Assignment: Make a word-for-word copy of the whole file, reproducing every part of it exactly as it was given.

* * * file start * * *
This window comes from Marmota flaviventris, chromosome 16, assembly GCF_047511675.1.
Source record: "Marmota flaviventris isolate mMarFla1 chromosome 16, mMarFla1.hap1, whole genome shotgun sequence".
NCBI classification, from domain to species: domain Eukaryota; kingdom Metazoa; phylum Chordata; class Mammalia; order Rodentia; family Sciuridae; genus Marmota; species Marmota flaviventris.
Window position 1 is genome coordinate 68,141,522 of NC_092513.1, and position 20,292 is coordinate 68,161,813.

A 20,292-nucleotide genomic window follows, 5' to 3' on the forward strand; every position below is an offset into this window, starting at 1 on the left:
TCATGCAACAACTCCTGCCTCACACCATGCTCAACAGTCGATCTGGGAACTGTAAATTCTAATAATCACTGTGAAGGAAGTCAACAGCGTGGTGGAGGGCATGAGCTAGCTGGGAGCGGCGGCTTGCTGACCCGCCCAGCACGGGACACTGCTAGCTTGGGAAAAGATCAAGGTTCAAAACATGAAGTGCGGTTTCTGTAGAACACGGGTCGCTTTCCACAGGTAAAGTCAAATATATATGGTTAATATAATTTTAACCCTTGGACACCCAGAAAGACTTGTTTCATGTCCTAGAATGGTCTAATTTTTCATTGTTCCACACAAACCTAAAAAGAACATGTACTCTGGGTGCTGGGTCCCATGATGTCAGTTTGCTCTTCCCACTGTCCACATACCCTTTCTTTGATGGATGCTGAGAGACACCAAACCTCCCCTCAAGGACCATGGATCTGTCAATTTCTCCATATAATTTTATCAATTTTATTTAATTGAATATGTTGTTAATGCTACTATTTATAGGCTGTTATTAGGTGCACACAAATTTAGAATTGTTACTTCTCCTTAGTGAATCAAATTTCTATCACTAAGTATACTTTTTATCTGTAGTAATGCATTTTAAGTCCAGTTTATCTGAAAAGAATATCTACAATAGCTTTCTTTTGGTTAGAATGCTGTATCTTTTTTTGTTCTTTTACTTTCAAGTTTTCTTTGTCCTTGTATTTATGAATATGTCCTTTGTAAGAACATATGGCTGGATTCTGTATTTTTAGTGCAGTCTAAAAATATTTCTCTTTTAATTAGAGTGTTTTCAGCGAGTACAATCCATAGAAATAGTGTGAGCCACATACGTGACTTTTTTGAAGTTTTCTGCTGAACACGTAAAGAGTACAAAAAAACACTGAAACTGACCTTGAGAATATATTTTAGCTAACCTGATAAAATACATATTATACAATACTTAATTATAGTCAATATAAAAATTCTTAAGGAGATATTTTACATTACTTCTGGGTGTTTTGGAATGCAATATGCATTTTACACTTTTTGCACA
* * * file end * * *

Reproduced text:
This window comes from Marmota flaviventris, chromosome 16, assembly GCF_047511675.1.
Source record: "Marmota flaviventris isolate mMarFla1 chromosome 16, mMarFla1.hap1, whole genome shotgun sequence".
NCBI classification, from domain to species: domain Eukaryota; kingdom Metazoa; phylum Chordata; class Mammalia; order Rodentia; family Sciuridae; genus Marmota; species Marmota flaviventris.
Window position 1 is genome coordinate 68,141,522 of NC_092513.1, and position 20,292 is coordinate 68,161,813.

A 20,292-nucleotide genomic window follows, 5' to 3' on the forward strand; every position below is an offset into this window, starting at 1 on the left:
TCATGCAACAACTCCTGCCTCACACCATGCTCAACAGTCGATCTGGGAACTGTAAATTCTAATAATCACTGTGAAGGAAGTCAACAGCGTGGTGGAGGGCATGAGCTAGCTGGGAGCGGCGGCTTGCTGACCCGCCCAGCACGGGACACTGCTAGCTTGGGAAAAGATCAAGGTTCAAAACATGAAGTGCGGTTTCTGTAGAACACGGGTCGCTTTCCACAGGTAAAGTCAAATATATATGGTTAATATAATTTTAACCCTTGGACACCCAGAAAGACTTGTTTCATGTCCTAGAATGGTCTAATTTTTCATTGTTCCACACAAACCTAAAAAGAACATGTACTCTGGGTGCTGGGTCCCATGATGTCAGTTTGCTCTTCCCACTGTCCACATACCCTTTCTTTGATGGATGCTGAGAGACACCAAACCTCCCCTCAAGGACCATGGATCTGTCAATTTCTCCATATAATTTTATCAATTTTATTTAATTGAATATGTTGTTAATGCTACTATTTATAGGCTGTTATTAGGTGCACACAAATTTAGAATTGTTACTTCTCCTTAGTGAATCAAATTTCTATCACTAAGTATACTTTTTATCTGTAGTAATGCATTTTAAGTCCAGTTTATCTGAAAAGAATATCTACAATAGCTTTCTTTTGGTTAGAATGCTGTATCTTTTTTTGTTCTTTTACTTTCAAGTTTTCTTTGTCCTTGTATTTATGAATATGTCCTTTGTAAGAACATATGGCTGGATTCTGTATTTTTAGTGCAGTCTAAAAATATTTCTCTTTTAATTAGAGTGTTTTCAGCGAGTACAATCCATAGAAATAGTGTGAGCCACATACGTGACTTTTTTGAAGTTTTCTGCTGAACACGTAAAGAGTACAAAAAAACACTGAAACTGACCTTGAGAATATATTTTAGCTAACCTGATAAAATACATATTATACAATACTTAATTATAGTCAATATAAAAATTCTTAAGGAGATATTTTACATTACTTCTGGGTGTTTTGGAATGCAATATGCATTTTACACTTTTTGCACA